ALBERT TUCKER: IMAGES OF MODERN EVIL

Heide Museum of Modern Art presents Albert Tucker’s Images of Modern Evil, exhibiting in Heide III from 19 March-26 June.

Art Exhibition previously on at Heide Museum of Modern Art in Victoria, Australia.
From Saturday 19 March 2011 to Sunday 26 June 2011

Image of Modern Evil 29 1946, Melbourne image Image of Modern Evil: Paris Night 1948 image

Published by anonymous on Tuesday 29 March 2011.
Contact the publisher.

Developed in Melbourne at the height of World War II, the series is a body of work of resounding innovation that was to secure and characterise the artist’s artistic reputation, and help signal a new era in Australian art. They stand as a milestone in the evolution of a home-grown, vernacular Australian modernism.

Though not initially conceived as a finite group, unlike Sidney Nolan’s Ned Kelly suite, there are several distinguishing features. A female figure appears in each work—in many cases a hybridised ‘protoplasmic’ figure, as Tucker called it—with the body reduced to its raw and sexualised elements. The paintings are all set at night, and Tucker’s now iconic and omnipresent leitmotif, the crescent shape, is used to represent the simplified, exaggerated smiling lips of the artist’s subjects. It provides a focus for each work and functions as a connecting element between them.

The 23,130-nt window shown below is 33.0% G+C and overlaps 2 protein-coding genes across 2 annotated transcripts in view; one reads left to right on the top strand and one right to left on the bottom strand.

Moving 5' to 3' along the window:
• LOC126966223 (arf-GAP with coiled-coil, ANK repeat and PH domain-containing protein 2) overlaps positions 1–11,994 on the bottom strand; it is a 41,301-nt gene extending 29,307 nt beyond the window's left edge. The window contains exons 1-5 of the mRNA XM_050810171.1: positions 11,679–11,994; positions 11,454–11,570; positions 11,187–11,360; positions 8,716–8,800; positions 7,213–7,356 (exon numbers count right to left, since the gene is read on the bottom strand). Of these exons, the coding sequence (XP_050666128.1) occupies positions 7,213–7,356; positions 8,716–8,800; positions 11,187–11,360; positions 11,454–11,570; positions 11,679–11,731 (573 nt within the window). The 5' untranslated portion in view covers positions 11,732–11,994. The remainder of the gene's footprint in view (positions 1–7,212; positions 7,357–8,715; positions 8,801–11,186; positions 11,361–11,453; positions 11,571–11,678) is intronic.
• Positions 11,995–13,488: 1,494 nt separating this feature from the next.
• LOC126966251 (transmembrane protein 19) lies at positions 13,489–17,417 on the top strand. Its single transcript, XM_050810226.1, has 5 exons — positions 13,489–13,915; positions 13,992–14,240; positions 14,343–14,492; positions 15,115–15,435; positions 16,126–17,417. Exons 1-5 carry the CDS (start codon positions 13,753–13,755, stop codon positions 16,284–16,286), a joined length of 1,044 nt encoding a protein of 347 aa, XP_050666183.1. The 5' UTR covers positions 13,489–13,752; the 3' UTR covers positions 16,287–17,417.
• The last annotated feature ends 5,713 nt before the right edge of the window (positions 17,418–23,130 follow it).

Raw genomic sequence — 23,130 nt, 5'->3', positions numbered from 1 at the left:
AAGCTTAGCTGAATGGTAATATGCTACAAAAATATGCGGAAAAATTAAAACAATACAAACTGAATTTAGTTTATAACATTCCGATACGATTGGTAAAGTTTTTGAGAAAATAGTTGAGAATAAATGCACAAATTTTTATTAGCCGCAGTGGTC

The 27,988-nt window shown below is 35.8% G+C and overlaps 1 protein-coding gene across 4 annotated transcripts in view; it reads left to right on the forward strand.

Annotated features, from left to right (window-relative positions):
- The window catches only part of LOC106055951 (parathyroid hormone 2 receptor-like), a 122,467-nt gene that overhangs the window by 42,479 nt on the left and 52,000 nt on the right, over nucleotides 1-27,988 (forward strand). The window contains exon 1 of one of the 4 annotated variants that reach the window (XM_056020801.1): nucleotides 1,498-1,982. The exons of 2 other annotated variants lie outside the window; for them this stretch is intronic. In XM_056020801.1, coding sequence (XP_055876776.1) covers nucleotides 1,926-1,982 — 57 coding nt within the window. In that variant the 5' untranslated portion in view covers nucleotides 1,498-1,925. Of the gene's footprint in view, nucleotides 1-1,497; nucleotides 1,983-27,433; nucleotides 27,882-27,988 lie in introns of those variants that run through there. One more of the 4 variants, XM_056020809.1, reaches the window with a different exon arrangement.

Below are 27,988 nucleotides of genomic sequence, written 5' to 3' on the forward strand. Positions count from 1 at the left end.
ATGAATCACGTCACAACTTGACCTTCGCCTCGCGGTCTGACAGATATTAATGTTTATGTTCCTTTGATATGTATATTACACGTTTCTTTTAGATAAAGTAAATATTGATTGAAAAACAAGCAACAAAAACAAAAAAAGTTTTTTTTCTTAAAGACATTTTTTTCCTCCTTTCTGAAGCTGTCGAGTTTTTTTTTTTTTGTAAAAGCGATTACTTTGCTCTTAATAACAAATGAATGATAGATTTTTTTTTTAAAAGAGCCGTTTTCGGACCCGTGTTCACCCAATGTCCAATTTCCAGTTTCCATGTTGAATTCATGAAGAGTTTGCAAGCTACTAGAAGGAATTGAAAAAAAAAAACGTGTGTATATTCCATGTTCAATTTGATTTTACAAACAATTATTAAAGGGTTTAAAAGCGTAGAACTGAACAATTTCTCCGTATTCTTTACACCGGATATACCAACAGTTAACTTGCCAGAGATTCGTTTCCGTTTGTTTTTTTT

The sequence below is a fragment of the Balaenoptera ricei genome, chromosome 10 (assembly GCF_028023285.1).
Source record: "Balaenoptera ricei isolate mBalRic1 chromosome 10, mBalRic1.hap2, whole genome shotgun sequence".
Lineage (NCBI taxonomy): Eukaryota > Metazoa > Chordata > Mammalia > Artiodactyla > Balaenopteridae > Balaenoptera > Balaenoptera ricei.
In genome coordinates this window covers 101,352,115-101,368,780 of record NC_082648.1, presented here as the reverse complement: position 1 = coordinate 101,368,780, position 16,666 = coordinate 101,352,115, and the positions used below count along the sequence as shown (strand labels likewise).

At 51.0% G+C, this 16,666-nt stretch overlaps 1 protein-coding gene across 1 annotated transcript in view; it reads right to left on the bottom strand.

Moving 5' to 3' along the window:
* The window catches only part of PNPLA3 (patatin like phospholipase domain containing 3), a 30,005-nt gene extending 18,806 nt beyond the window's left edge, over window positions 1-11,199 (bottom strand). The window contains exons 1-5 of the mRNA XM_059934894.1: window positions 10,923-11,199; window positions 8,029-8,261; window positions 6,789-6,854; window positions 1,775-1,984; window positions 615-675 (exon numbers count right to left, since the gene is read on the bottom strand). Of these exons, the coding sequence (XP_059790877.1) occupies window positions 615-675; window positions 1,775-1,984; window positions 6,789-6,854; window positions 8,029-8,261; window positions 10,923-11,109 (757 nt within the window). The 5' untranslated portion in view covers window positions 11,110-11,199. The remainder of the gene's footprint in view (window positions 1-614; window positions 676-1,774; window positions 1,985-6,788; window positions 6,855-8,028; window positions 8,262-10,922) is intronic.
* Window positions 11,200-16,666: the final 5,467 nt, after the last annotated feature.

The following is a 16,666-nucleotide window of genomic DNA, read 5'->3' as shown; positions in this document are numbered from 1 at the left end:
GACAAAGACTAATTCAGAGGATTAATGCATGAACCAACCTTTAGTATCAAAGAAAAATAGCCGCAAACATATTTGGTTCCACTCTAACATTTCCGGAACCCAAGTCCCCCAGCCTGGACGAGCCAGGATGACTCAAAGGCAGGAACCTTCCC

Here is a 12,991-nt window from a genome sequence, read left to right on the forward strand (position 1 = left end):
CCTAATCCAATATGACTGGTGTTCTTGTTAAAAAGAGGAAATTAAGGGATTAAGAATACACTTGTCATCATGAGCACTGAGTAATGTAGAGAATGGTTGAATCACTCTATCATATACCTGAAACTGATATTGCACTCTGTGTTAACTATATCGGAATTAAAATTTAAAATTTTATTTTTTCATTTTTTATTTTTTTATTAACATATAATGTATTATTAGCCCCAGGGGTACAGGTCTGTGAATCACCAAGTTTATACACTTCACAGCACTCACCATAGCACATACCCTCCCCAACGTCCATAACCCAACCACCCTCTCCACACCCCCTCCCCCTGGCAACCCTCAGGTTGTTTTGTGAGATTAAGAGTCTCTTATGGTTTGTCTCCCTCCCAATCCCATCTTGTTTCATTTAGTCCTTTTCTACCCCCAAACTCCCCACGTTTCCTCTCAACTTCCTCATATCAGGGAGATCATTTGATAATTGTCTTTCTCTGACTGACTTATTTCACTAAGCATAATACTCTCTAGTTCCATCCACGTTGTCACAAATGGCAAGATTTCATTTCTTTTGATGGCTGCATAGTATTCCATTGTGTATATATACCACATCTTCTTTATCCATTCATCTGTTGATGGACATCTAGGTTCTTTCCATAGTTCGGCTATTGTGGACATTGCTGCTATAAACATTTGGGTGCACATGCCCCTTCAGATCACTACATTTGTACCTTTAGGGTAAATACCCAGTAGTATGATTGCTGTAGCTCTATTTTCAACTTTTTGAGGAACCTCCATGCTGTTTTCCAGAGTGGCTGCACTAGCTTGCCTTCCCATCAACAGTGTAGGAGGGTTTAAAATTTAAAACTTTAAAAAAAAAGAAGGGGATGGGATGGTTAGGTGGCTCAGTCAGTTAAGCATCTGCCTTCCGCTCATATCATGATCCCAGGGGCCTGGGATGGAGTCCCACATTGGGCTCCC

While the series has come to dominate discussions of Tucker’s artistic contributions, it failed to attract critical or popular success during the 1940s. This exhibition aims to investigate the reception the series received, consider Tucker’s contemporaneous and retrospective ruminations on it, and reassess the subsequent notoriety of the Images of Modern Evil, drawing on relevant correspondence, interviews, photographs and related archive material.

Tucker kept Images of Modern Evil series together for more than thirty years, before 28 of the 40 constituent works were acquired for the collection of the National Gallery of Australia. This will be the first time that all locatable works in the series have been displayed together.